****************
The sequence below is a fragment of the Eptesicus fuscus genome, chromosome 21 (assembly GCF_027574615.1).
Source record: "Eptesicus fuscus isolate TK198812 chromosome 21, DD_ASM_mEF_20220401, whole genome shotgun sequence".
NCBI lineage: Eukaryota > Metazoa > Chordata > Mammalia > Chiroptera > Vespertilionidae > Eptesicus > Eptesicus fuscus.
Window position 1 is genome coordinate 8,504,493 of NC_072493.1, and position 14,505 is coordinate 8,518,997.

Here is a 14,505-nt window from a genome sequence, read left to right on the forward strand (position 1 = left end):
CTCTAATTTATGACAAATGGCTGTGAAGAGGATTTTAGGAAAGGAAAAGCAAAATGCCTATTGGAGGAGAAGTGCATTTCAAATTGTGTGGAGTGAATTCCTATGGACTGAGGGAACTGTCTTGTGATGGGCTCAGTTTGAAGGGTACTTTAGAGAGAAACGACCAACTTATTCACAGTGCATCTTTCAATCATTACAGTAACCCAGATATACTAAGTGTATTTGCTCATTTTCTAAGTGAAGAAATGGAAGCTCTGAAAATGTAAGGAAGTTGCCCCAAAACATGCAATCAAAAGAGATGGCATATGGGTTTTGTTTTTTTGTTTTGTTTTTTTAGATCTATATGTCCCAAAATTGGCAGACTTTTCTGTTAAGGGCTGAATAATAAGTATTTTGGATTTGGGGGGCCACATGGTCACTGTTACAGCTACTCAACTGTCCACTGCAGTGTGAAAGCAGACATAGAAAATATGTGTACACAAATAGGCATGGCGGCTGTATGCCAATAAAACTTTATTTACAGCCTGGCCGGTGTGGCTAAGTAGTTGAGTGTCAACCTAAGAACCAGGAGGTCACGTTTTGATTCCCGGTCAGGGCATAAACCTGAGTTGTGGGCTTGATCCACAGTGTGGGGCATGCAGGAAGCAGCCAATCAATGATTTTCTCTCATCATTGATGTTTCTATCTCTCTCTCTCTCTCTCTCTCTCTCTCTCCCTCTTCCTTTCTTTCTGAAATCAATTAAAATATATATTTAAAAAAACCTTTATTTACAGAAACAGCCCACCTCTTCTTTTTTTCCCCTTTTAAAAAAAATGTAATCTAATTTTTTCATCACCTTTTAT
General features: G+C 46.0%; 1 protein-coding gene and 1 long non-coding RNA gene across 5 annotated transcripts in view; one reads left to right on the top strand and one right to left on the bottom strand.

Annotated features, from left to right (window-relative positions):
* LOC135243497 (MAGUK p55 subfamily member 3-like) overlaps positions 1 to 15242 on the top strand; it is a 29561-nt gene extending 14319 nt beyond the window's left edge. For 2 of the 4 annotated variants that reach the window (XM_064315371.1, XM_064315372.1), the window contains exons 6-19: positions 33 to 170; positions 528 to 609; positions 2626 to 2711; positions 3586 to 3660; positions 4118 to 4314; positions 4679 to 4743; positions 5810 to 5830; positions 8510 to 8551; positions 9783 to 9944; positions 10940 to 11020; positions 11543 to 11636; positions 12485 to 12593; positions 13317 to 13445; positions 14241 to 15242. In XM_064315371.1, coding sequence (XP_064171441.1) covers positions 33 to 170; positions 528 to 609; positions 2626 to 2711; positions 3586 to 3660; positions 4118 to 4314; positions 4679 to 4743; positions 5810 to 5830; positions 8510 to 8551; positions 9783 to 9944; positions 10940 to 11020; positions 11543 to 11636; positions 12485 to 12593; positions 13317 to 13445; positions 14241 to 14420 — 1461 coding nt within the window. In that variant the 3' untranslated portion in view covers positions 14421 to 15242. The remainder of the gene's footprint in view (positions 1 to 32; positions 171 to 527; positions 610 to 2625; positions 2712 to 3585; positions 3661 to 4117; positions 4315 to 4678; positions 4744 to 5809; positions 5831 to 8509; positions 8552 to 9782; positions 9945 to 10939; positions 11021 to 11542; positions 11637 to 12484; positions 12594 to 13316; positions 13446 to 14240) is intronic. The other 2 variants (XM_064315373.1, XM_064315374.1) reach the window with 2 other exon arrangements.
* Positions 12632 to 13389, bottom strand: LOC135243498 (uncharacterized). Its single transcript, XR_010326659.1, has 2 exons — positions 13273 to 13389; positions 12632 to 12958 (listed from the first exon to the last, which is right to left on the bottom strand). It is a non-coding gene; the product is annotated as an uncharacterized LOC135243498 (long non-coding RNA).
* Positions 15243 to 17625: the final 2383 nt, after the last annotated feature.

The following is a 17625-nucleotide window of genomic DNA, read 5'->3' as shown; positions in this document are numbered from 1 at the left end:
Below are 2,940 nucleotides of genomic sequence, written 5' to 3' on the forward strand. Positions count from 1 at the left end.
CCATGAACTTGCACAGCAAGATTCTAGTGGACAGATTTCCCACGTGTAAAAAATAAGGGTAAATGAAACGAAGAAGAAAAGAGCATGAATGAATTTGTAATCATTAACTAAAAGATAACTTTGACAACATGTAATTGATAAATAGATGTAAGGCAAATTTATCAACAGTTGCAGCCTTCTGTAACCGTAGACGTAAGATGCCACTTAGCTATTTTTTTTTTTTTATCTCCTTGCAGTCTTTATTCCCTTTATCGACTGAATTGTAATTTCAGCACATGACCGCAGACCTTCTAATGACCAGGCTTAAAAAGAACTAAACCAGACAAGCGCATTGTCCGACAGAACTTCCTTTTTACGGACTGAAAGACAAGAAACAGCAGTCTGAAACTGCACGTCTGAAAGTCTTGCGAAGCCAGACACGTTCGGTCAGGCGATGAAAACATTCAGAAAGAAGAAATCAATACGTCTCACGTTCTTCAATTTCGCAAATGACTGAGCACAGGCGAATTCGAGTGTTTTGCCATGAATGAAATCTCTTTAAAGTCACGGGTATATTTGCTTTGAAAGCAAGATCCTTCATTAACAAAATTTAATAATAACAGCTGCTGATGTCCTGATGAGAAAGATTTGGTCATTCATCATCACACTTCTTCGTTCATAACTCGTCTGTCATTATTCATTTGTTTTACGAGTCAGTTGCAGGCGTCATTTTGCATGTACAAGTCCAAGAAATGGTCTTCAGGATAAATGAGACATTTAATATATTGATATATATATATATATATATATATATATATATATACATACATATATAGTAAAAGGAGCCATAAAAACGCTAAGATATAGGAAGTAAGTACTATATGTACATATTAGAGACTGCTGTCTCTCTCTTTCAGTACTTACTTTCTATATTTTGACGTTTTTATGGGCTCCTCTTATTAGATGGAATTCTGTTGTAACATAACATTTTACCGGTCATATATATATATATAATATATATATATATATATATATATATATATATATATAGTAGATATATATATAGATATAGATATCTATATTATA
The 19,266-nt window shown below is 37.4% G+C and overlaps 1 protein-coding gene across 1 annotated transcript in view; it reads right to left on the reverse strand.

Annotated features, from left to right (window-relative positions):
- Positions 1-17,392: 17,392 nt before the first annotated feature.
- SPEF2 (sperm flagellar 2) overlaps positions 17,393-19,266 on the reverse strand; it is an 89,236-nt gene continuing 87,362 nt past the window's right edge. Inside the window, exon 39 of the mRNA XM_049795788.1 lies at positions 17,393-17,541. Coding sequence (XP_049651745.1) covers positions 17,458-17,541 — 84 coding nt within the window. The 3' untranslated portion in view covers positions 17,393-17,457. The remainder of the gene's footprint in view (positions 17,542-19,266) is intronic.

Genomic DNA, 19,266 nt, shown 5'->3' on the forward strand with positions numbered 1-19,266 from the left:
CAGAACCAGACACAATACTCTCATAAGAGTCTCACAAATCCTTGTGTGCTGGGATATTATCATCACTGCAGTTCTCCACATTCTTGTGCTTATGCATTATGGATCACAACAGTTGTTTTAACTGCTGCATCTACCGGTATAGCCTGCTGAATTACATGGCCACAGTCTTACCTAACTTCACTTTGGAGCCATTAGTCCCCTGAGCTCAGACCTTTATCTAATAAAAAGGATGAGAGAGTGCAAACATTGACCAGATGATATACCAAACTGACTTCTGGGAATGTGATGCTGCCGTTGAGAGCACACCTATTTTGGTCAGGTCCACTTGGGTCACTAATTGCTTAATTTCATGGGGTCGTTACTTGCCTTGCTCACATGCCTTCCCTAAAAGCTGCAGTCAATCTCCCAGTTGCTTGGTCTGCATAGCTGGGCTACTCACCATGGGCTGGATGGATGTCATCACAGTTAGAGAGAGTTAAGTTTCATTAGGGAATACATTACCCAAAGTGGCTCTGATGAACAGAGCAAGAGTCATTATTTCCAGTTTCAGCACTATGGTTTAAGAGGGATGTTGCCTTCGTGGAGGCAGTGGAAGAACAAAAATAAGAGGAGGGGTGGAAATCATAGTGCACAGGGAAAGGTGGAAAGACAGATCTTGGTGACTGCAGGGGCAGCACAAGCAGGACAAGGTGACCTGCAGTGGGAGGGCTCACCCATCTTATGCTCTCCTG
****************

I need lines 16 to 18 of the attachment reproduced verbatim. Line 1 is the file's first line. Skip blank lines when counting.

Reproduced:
Annotated features, from left to right (window-relative positions):
- Positions 1-17,392: 17,392 nt before the first annotated feature.
- SPEF2 (sperm flagellar 2) overlaps positions 17,393-19,266 on the reverse strand; it is an 89,236-nt gene continuing 87,362 nt past the window's right edge. Inside the window, exon 39 of the mRNA XM_049795788.1 lies at positions 17,393-17,541. Coding sequence (XP_049651745.1) covers positions 17,458-17,541 — 84 coding nt within the window. The 3' untranslated portion in view covers positions 17,393-17,457. The remainder of the gene's footprint in view (positions 17,542-19,266) is intronic.